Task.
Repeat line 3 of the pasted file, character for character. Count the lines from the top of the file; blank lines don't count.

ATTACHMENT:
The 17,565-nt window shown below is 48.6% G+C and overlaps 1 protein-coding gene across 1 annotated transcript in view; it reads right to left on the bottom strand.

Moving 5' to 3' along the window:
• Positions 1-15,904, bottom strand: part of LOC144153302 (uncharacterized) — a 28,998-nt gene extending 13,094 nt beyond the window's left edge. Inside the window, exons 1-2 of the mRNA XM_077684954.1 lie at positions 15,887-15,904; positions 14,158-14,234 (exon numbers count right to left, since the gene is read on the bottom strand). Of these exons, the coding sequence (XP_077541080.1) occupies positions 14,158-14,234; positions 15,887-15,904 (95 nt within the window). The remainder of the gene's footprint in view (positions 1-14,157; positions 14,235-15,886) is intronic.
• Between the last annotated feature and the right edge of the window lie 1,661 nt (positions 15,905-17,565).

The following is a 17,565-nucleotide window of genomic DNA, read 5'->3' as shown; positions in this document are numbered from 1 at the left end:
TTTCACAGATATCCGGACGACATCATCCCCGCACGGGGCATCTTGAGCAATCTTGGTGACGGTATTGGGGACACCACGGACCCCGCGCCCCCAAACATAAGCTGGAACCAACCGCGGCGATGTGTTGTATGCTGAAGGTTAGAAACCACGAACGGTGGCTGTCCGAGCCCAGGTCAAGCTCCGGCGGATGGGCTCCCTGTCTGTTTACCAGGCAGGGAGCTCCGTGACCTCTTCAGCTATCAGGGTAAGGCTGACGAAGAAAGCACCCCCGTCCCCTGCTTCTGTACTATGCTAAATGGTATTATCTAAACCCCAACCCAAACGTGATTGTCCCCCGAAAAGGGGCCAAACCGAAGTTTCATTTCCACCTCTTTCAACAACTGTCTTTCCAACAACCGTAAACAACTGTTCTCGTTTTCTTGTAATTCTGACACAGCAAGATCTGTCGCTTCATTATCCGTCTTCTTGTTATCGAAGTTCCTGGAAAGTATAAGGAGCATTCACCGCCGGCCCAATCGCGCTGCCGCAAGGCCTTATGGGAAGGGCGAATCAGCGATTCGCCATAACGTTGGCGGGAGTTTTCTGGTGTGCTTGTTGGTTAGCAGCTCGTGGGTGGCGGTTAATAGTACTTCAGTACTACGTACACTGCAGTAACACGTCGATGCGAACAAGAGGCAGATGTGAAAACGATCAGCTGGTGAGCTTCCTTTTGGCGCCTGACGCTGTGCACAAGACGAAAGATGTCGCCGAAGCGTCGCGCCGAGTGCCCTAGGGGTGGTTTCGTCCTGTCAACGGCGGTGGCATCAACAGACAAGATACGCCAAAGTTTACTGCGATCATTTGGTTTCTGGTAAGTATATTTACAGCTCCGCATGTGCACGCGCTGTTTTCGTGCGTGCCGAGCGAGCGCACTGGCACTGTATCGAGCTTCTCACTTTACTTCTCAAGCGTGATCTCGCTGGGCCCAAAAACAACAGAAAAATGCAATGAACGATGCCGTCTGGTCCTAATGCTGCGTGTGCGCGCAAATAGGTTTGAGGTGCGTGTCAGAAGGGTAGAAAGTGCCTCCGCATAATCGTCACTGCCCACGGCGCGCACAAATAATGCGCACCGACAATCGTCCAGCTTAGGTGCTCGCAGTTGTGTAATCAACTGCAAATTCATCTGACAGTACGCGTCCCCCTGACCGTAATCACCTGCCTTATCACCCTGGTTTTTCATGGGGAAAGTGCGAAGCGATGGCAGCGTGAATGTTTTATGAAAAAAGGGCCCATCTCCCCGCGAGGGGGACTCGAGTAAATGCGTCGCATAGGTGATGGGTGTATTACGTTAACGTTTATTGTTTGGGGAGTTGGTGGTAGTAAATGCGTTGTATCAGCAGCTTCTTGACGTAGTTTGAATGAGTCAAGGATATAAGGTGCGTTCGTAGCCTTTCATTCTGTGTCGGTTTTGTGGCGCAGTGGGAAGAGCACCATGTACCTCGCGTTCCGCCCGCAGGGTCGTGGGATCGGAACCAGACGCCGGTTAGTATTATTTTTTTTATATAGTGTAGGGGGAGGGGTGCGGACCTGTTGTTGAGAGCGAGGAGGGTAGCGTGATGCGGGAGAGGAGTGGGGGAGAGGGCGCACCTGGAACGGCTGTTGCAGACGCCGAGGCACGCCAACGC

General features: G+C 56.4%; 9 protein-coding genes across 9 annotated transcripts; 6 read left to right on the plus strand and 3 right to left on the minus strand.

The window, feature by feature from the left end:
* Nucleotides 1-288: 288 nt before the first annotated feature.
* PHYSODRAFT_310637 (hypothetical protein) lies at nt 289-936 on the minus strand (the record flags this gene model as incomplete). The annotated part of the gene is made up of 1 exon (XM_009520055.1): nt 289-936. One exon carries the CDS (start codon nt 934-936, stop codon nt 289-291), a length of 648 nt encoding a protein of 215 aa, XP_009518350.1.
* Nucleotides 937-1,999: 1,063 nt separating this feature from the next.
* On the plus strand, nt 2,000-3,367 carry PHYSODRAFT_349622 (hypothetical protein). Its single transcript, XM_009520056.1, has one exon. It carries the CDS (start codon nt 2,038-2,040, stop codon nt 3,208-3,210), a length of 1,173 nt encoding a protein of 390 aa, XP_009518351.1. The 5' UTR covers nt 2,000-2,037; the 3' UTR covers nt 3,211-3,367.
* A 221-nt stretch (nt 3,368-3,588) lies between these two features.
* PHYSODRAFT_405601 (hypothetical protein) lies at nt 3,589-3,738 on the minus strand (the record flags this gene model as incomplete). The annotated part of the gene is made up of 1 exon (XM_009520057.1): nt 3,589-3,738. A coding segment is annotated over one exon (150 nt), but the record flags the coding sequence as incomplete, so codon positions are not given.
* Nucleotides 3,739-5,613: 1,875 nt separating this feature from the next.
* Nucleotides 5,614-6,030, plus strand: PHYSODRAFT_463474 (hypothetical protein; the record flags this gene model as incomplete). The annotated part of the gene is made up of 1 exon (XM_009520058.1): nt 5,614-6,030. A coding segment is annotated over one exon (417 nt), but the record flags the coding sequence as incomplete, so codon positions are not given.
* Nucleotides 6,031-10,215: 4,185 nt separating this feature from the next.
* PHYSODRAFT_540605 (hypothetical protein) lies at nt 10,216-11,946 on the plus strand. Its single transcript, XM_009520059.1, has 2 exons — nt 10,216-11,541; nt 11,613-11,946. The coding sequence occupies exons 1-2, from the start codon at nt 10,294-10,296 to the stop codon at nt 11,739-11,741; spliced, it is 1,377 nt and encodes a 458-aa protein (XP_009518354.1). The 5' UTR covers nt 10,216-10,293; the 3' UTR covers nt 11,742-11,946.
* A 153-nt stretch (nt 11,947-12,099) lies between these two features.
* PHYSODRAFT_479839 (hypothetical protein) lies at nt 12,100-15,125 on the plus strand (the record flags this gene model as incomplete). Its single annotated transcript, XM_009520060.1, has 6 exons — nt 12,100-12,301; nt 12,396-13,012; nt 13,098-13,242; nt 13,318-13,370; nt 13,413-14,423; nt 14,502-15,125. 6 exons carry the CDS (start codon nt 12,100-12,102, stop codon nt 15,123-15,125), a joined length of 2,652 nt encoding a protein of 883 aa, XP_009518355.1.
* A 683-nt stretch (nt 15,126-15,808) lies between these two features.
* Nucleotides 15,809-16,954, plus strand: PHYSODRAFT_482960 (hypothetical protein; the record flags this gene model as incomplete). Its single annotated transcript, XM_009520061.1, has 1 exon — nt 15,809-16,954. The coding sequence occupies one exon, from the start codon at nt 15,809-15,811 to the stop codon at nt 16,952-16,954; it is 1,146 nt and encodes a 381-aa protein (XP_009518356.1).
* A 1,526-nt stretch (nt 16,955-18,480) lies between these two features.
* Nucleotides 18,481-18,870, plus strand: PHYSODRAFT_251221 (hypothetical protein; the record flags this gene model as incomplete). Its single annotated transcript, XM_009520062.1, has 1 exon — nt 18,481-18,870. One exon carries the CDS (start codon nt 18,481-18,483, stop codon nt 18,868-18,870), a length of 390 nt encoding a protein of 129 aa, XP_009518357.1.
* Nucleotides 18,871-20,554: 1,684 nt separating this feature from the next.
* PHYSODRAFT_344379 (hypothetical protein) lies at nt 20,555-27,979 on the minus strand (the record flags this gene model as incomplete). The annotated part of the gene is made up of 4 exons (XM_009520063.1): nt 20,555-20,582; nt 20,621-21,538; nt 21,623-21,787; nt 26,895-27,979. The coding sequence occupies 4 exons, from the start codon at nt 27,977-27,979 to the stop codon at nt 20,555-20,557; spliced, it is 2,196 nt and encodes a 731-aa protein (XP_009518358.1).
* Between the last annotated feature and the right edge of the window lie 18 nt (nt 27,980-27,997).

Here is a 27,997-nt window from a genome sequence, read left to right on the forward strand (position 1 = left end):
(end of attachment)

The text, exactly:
• Positions 1-15,904, bottom strand: part of LOC144153302 (uncharacterized) — a 28,998-nt gene extending 13,094 nt beyond the window's left edge. Inside the window, exons 1-2 of the mRNA XM_077684954.1 lie at positions 15,887-15,904; positions 14,158-14,234 (exon numbers count right to left, since the gene is read on the bottom strand). Of these exons, the coding sequence (XP_077541080.1) occupies positions 14,158-14,234; positions 15,887-15,904 (95 nt within the window). The remainder of the gene's footprint in view (positions 1-14,157; positions 14,235-15,886) is intronic.